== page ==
The truth is that automation has led to some rationalization and job losses. This naturally causes insecurity, anxiety, and fear. Many people are worried they won’t be able to provide for themselves and their families. They also worry they will be unemployable as their skills become irrelevant.
This taps into their most primal drives and fears.
And fear and anxiety cost companies money.
Those two-thirds of people who report being burned out, most or all of the time. They are more likely to call in sick; they are more likely to leave their current employer. High levels of stress in an organization dents its ability to attract top talent.
That’s not all. Fear reduces collaboration and creativity ‒ the very skills a 21st century bank or insurer needs to become a market leader. Subject matter experts start hoarding information in order to make themselves indispensable. The culture becomes risk averse. The stakes are high and failure is no longer tolerated. Fear of failure means less experimentation, more second-guessing and conventionality.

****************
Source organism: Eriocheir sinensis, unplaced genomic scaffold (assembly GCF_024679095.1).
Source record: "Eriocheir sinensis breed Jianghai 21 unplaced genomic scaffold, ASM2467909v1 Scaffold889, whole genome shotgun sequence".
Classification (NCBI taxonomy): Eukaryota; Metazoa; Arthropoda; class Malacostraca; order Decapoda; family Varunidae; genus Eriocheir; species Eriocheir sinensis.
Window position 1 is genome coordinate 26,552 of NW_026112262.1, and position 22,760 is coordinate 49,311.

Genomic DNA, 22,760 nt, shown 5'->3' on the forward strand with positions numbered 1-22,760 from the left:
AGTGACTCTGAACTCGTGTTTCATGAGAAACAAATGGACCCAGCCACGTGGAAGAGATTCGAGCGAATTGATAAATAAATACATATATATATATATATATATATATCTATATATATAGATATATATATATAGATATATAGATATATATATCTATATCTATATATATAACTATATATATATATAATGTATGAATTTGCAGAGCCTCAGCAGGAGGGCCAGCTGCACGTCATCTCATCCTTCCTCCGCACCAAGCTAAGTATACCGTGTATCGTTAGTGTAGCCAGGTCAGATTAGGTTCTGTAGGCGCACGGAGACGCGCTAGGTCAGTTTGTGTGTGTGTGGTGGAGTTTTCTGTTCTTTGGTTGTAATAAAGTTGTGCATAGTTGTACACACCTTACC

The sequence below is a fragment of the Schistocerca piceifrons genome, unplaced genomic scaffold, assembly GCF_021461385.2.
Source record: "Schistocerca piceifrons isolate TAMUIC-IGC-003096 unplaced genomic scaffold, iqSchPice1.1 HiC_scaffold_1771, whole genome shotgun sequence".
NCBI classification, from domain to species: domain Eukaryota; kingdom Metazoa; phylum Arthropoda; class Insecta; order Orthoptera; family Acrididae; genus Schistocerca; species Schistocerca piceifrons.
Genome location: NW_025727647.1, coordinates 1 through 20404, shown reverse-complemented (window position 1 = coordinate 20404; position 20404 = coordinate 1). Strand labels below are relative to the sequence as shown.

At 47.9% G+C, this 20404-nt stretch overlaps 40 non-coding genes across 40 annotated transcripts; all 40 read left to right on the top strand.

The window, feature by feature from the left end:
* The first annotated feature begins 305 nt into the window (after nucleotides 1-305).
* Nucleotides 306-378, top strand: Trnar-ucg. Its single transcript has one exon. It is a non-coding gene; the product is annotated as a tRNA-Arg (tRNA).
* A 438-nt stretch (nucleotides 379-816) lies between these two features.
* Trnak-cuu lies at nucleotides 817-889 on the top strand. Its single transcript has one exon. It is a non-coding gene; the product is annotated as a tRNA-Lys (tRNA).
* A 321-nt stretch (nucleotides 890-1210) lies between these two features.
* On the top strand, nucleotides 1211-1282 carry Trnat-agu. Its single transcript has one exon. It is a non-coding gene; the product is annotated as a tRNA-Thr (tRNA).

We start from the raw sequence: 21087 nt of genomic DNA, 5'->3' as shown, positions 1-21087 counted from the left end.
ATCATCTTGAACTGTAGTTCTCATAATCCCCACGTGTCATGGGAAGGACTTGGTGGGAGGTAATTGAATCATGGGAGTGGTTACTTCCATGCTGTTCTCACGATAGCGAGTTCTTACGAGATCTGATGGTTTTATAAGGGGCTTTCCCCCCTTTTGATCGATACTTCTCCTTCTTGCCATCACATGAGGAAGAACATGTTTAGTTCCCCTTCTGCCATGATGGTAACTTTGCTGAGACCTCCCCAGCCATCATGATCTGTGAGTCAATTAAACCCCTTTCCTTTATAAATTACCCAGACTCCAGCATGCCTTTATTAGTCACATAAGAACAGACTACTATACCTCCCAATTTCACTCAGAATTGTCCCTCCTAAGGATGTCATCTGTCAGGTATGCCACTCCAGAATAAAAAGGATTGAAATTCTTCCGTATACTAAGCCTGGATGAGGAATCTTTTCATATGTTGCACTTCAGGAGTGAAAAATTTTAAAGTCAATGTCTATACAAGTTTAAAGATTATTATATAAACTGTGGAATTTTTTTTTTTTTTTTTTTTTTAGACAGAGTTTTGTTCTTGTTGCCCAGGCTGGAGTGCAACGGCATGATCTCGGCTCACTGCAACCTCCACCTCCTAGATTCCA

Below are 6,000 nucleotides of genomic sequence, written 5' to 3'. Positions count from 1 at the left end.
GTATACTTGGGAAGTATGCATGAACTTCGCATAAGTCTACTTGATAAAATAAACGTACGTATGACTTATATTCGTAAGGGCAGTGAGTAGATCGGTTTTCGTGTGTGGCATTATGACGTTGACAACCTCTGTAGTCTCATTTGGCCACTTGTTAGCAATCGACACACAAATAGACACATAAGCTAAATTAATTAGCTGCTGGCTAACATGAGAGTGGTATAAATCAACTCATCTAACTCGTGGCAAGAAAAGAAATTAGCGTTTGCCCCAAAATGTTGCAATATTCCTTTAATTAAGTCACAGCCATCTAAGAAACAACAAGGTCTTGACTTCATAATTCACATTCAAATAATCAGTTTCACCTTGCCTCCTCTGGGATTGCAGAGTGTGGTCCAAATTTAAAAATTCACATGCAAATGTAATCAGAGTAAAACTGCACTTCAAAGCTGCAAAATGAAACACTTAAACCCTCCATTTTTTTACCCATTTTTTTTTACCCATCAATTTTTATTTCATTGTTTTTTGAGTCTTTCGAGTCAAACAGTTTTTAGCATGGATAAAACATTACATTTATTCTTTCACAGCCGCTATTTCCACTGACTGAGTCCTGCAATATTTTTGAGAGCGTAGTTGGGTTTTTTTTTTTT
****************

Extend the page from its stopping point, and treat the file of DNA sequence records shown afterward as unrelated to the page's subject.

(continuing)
David Rock’s influential paper, SCARF, a Brain-Based Model for Collaborating With and Influencing Others, shows that we are constantly scanning the environment for stimuli that may threaten or reward us.
His research suggests the most powerful drivers for collaboration and influencing others are Status, Certainty, Autonomy, Relatedness (or sense of safety with others) and Fairness – SCARF in the title of his paper.